Jumping to conclusions bias
Jumping to conclusions bias is an actual real name for a psychological state. Unfortunately I can’t find any tests online to direct you to so that you can measure your own bias, but I can tell you about a test called the “beads in a jar test” that I saw on the television.
Recently my partner and I were watching a BBC programme called “how mad are you?” in which psychiatrists subjected a mixed group of normal people and people with diagnosed psychiatric disorders to a variety of tests, to see whether they could figure out who had what disorders. The idea was to demonstrate how blurry the lines are between psychiatric disorders and regular personality types. They certainly demonstrated this well during the course of the series.
In this particular test, the psychiatrists were searching for jumping to conclusions bias because it is a known feature of schizophrenia. Schizophrenics and individuals suffering from delusions, for whatever reason, tend to leap to conclusions based on very, very little evidence.
One might suggest that this may simply be a feature of how the delusions are interpreted, for example, if someone hears a voice in their head, someone with jumping to conclusions bias might assume the voice is God, whereas someone without jumping to conclusions bias might assume they are hearing a voice and employ informal CBT techniques to suppress it, thus avoiding acting on the voice, and escaping diagnosis.
However, because there is such strong evidence of this reasoning bias in people with delusions, it is more than likely that there is a very real, very direct link between jumping to conclusions bias and schizophrenia and other delusional states. This cognitive style is thought to actually form part of the fundamental process of developing and maintaining delusional beliefs.
So anyway, the individuals were set the following test: in a jar there are eighty red or blue beads. Twenty of them are one colour, and sixty of them are another colour. The task is to tell us whether there are more blue beads or more red beads in the jar. We will hide the jar and pull out coloured beads one by one, and you stop us when you feel you know the answer.
At this point my partner and I shared a joke with each other that we would probably wait for twenty one coloured beads of either colour to be pulled from the jar, as this would absolutely confirm which colour was in the majority.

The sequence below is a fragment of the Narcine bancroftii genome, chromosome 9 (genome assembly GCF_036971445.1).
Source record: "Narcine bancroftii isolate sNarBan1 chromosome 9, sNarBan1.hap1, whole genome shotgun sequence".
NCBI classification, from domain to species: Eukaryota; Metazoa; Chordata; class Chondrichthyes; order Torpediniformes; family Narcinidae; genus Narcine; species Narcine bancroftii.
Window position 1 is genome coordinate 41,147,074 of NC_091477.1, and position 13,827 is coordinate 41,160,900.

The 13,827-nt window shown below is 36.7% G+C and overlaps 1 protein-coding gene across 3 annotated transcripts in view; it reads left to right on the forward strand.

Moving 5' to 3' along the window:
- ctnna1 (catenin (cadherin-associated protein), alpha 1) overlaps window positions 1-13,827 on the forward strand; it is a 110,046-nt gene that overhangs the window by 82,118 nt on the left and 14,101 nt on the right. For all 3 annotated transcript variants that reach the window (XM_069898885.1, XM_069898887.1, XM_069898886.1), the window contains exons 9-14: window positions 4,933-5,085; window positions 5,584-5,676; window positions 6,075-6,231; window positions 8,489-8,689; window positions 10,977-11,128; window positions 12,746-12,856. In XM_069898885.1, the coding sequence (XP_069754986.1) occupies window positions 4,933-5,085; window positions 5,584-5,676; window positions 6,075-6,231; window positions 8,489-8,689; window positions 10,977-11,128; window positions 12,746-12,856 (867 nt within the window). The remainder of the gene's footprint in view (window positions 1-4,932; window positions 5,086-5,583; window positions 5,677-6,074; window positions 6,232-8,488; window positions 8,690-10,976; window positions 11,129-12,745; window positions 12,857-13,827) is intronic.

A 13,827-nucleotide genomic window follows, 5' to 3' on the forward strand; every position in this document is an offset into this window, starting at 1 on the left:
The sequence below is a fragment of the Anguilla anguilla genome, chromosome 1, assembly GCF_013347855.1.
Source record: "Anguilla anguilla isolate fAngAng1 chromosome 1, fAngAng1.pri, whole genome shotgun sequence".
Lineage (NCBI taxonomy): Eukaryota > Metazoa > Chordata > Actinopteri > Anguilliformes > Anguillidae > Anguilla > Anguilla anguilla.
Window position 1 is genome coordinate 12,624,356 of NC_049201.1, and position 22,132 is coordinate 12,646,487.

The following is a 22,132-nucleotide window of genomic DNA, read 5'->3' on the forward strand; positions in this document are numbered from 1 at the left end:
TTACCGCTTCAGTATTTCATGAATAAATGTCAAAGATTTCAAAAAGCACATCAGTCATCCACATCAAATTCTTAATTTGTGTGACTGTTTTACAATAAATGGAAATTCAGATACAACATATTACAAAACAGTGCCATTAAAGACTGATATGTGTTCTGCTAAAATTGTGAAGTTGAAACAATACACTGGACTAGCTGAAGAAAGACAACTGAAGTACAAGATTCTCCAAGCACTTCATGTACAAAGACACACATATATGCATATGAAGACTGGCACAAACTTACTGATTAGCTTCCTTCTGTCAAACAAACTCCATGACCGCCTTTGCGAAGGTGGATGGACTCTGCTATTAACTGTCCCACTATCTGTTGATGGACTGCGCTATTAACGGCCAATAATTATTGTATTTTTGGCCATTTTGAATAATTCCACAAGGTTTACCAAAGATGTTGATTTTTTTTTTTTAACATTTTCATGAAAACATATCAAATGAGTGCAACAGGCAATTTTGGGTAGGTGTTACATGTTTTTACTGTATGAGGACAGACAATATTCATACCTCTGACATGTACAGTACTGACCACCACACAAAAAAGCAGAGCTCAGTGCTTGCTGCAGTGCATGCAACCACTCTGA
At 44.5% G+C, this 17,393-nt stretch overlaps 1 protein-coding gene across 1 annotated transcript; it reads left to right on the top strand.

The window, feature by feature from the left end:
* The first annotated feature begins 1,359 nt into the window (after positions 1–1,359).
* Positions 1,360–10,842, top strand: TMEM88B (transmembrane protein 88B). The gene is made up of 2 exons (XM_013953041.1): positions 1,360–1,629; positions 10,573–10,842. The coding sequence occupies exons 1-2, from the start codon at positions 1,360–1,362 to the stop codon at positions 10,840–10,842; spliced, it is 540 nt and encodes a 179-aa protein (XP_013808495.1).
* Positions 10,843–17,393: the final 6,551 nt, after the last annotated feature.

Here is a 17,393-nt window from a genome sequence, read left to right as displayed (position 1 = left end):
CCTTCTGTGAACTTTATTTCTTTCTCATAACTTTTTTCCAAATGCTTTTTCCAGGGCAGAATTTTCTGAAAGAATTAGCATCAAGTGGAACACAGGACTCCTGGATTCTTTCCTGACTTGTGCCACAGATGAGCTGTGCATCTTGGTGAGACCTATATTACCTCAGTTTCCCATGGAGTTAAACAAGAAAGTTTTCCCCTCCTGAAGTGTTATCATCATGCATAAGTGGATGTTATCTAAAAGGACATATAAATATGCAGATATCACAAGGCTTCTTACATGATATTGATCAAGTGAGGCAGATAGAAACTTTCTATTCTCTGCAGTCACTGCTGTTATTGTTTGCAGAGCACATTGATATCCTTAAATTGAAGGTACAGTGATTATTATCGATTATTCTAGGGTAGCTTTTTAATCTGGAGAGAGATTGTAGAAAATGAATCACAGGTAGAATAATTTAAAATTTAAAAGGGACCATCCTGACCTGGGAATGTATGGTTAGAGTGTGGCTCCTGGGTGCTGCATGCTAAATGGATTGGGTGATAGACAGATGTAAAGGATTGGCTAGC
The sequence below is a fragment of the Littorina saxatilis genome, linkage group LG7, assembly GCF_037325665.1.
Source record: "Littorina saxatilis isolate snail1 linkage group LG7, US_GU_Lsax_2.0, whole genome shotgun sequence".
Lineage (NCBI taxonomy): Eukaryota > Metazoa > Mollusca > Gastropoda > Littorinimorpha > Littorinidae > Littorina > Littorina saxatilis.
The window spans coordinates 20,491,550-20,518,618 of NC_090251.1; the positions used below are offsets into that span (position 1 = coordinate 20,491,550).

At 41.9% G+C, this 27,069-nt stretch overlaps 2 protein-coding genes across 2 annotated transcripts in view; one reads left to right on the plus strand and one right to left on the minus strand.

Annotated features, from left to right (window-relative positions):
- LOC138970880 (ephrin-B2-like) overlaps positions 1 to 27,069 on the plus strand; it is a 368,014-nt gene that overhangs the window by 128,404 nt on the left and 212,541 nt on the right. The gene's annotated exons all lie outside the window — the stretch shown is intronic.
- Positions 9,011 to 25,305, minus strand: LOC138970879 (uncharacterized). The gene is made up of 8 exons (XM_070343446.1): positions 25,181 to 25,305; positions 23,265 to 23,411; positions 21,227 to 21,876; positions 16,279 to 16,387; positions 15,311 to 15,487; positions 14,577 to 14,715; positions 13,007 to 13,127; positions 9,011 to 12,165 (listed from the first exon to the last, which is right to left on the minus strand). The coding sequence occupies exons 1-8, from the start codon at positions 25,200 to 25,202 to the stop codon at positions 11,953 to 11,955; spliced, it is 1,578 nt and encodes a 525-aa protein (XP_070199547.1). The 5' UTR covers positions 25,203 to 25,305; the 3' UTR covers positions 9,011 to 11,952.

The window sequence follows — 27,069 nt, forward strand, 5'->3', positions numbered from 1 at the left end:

The sneaky thing was, the psychiatrists weren’t pulling the beads from a jar, but from a standard sequence of beads laid out in a tray. The beads appeared quite evenly, being red, blue, red, blue, until eventually there were three beads of the same colour in a row, at which point most of the participants took a decision.
One woman, however, decided on the first bead.
My partner and I sat there with our mouths open and both declared “that’s nuts!”
The woman in question did not turn out to have schizophrenia, just a very strong jumping to conclusions bias. When questioned she could not really explain why on earth she had made this rash choice. It didn’t seem irrational to her.
Unfortunately, people with jumping to conclusions bias are simply not aware that they are, well, jumping to conclusions. I suppose at this point one could invoke the saying “there’s such a thing as being so open minded that your brain falls out.”
A lot (most?) of the people I encounter on the internet seem to be prone to jumping to conclusions too swiftly. I don’t know whether this is just because of my former association with WAPF, who have, sadly, mutated into a bit of a bonkers CAM organisation in recent years, and are as a result attracting people with extreme thinking styles. This thinking style makes me fairly uncomfortable because my own style is so cautious.
The moral of the story is: make sure you are really sure about what you are saying. Look before you leap. Being prone to delusional thinking makes you a bad scientist. Slow down. Do the job properly. Try to be more self-aware of your shortcomings. Don’t believe everything you read on the internet.